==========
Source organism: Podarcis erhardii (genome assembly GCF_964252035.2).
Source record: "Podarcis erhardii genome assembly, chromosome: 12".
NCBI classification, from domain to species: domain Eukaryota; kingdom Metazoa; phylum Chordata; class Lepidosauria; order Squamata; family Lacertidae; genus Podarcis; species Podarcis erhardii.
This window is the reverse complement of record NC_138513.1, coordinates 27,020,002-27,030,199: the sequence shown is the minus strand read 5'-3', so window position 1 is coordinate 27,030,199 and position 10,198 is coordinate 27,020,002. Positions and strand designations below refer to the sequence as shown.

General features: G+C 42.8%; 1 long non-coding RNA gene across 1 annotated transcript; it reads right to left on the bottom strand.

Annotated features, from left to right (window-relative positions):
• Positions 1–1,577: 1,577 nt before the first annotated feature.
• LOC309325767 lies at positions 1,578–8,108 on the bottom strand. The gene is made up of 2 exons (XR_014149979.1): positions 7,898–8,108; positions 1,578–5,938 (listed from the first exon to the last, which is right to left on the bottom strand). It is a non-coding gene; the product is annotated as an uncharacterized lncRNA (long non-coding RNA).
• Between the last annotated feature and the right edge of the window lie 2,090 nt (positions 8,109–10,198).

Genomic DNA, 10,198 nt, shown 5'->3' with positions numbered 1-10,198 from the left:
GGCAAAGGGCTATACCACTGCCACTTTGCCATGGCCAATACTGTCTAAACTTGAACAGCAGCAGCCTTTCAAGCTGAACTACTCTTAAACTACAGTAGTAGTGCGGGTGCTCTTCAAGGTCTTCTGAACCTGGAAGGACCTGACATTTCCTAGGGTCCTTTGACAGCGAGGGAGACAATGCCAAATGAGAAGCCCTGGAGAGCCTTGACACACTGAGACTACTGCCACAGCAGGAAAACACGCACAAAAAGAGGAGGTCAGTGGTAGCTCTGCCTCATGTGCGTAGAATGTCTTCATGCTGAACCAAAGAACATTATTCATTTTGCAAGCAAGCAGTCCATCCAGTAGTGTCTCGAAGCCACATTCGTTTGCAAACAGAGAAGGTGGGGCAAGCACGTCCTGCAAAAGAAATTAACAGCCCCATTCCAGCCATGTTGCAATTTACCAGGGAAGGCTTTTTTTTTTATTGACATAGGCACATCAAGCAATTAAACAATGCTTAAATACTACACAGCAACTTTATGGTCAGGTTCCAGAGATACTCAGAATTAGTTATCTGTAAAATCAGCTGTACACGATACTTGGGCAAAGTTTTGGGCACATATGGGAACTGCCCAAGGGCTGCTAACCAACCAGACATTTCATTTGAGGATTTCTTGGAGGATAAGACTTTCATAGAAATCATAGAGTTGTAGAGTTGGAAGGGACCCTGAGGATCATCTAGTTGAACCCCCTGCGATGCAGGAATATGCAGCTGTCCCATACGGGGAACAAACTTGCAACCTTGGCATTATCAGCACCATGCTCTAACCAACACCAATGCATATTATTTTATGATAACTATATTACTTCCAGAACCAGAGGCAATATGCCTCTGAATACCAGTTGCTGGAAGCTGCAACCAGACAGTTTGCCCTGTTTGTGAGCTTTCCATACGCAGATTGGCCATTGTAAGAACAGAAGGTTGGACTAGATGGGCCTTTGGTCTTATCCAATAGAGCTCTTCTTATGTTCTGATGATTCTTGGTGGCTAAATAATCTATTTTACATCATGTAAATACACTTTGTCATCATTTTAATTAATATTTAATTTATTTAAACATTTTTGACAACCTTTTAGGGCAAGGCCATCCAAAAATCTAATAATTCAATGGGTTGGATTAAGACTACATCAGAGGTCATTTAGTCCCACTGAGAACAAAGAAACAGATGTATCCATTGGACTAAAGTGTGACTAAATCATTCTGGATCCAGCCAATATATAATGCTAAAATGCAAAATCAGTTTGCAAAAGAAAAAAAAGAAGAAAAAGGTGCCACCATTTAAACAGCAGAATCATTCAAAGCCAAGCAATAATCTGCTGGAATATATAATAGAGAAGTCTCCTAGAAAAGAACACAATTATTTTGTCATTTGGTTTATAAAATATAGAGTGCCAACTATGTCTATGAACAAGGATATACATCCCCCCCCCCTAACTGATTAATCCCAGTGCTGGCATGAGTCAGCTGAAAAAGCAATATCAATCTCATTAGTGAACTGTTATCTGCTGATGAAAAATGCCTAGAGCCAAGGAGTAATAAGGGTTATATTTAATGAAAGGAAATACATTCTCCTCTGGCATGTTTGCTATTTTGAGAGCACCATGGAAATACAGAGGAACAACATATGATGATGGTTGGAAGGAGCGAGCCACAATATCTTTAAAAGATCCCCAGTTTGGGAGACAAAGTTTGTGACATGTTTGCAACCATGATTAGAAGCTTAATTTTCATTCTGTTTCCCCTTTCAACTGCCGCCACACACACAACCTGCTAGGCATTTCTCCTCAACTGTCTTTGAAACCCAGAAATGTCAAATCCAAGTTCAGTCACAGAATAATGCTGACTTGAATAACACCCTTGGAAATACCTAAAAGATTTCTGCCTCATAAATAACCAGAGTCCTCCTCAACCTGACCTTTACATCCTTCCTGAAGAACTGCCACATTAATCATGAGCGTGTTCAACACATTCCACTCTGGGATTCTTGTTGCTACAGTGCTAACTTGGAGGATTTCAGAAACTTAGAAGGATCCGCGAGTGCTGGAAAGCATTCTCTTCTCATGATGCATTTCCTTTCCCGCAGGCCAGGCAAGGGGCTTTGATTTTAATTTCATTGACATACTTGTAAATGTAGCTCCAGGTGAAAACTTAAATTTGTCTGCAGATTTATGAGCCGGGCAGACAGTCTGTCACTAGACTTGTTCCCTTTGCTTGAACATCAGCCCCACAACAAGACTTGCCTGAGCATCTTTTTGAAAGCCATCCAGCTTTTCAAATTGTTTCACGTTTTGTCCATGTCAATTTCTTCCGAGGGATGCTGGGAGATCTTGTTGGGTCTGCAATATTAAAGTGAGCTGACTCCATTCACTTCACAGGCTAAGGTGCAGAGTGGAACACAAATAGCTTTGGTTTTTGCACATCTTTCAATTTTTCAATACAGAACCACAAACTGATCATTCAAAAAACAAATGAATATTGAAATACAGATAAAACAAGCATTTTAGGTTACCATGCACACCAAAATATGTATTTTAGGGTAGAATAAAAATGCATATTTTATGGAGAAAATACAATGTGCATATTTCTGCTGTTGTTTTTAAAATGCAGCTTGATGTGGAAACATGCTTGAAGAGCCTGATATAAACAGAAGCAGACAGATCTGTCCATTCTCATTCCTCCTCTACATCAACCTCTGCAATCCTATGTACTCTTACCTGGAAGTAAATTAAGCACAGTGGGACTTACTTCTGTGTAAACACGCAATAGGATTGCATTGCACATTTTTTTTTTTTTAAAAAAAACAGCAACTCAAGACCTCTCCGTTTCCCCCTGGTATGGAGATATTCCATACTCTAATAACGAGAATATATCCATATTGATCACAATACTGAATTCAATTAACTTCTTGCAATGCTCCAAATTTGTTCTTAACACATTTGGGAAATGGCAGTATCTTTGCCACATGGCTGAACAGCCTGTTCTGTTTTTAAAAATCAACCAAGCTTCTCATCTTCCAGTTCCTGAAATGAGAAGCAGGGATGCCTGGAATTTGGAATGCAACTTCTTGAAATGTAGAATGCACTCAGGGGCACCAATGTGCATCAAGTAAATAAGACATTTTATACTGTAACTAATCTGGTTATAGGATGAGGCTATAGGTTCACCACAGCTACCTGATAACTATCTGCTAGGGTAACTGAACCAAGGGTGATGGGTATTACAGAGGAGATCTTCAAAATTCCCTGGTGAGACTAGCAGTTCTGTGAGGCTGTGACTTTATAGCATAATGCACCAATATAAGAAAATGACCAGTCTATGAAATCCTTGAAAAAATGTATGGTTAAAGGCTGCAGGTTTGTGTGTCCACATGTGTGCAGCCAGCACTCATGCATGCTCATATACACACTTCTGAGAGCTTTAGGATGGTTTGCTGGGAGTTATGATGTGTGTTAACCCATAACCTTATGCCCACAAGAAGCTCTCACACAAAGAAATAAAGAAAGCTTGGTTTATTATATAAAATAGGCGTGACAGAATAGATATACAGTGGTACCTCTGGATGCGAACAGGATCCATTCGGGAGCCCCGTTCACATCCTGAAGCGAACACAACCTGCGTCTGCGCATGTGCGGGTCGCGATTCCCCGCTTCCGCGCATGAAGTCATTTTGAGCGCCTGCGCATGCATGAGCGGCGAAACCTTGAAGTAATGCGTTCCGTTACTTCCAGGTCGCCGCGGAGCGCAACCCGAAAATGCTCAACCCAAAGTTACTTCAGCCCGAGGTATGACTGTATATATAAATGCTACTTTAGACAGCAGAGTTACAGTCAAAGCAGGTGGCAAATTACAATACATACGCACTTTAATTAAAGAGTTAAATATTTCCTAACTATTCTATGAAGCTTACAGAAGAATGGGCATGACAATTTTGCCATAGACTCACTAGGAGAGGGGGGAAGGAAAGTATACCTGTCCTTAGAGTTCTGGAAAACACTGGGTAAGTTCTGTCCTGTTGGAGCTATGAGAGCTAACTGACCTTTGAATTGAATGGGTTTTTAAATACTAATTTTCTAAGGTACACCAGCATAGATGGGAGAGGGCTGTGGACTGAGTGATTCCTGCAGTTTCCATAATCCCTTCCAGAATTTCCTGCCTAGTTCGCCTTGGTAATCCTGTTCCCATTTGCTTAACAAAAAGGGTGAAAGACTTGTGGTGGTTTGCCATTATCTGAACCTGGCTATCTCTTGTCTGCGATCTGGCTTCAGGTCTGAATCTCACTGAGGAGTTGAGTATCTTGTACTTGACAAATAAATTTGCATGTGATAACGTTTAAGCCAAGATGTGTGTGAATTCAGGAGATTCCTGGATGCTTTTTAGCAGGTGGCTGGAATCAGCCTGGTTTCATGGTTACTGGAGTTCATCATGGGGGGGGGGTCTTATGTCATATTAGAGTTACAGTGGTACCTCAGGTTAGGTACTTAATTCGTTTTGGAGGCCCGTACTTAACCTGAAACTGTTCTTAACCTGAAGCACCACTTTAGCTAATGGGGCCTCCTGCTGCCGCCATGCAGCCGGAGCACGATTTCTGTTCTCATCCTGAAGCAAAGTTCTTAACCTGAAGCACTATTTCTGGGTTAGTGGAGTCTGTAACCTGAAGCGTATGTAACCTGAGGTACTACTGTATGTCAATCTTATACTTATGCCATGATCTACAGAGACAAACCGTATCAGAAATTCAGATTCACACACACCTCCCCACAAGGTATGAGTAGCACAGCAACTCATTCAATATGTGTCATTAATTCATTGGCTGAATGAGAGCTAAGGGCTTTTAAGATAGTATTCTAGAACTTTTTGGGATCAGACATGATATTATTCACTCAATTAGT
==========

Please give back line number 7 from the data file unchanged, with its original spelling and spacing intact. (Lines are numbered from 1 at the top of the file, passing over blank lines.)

• Positions 1–1,577: 1,577 nt before the first annotated feature.